The above specification describes in detail a preferred embodiment of the present invention. Other examples, embodiments, modifications and variations will, under both the literal claim language and the doctrine of equivalents, come within the scope of the invention defined by the appended claims. For example, modifying the structure of the lock housing or the shape of the bracing projection or the number of snap legs are considered equivalent structures and will also come within the literal language of the claims. Still other alternatives will also be equivalent as will many new technologies. There is no desire or intention here to limit in any way the application of the doctrine of equivalents nor to limit or restrict the scope of the invention.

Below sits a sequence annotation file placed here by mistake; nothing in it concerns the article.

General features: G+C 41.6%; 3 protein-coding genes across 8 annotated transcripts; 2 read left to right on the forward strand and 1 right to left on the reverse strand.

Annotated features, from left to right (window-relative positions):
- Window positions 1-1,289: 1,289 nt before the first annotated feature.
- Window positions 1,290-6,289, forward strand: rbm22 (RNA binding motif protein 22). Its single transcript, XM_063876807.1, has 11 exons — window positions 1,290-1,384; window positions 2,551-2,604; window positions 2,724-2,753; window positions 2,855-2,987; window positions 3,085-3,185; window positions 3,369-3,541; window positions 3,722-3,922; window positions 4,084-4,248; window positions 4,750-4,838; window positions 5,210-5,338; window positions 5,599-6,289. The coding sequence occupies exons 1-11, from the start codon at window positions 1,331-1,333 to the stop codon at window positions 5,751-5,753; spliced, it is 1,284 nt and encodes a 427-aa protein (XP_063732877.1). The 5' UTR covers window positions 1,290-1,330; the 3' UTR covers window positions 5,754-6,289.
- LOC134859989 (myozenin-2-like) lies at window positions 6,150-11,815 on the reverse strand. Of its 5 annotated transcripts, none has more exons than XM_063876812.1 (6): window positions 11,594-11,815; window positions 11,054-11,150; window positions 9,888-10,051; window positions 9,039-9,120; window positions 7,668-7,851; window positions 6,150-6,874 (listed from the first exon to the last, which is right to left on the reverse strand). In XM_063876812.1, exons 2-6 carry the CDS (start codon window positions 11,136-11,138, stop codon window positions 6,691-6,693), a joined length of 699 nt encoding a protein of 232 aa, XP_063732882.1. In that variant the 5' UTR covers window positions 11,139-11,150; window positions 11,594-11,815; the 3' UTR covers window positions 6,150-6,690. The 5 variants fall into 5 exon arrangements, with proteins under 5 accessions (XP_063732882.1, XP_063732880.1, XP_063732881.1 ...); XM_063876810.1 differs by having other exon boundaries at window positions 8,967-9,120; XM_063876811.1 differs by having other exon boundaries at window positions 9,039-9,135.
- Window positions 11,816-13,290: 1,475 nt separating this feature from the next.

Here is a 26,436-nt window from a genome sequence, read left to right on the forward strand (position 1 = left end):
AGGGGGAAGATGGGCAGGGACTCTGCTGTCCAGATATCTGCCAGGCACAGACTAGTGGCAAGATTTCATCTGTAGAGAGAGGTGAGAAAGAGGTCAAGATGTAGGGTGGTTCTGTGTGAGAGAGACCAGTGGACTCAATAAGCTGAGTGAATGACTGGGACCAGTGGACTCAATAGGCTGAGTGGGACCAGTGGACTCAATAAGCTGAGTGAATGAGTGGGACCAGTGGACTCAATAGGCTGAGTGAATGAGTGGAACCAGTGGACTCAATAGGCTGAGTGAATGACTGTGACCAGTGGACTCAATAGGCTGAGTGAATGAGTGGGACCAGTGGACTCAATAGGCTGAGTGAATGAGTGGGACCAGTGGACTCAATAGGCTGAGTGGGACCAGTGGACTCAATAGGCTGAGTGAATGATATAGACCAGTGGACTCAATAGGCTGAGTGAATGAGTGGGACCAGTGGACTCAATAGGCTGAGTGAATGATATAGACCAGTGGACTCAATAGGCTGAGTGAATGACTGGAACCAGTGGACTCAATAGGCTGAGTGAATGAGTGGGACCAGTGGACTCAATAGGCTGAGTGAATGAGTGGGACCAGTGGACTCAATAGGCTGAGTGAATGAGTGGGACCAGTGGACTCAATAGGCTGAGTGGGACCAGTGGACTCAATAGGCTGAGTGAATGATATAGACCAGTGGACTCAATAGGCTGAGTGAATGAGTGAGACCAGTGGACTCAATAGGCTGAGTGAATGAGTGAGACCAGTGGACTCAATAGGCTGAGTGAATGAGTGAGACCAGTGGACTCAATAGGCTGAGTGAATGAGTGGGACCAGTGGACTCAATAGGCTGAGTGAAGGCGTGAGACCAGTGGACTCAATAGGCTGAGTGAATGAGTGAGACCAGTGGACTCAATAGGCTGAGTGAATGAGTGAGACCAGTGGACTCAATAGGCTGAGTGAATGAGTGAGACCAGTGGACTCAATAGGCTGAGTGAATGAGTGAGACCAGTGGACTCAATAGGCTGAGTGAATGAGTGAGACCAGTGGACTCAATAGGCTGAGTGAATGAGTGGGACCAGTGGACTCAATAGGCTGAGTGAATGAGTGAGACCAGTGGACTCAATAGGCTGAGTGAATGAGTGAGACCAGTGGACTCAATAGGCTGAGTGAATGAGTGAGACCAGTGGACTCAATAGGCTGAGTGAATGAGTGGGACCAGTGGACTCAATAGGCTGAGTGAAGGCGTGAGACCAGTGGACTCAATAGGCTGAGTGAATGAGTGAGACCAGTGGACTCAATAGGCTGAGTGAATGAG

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|Citing Patent||Filing date||Publication date||Applicant||Title|
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|US8596729 *||Jun 28, 2011||Dec 3, 2013||Wesko Systems Limited||Releasable tenon for locking system|
|US20070234767 *||Apr 5, 2006||Oct 11, 2007||Craig Busch||Lock mounting system|
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|EP2192254A2 *||Nov 19, 2009||Jun 2, 2010||Paul Hettich GmbH & Co. KG||Front panel element|
|EP2192254A3 *||Nov 19, 2009||Aug 28, 2013||Paul Hettich GmbH & Co. KG||Front panel element|
|U.S. Classification||70/370, 292/DIG.64, 70/78, 70/371, 70/451|
|International Classification||E05B9/08, E05B65/46|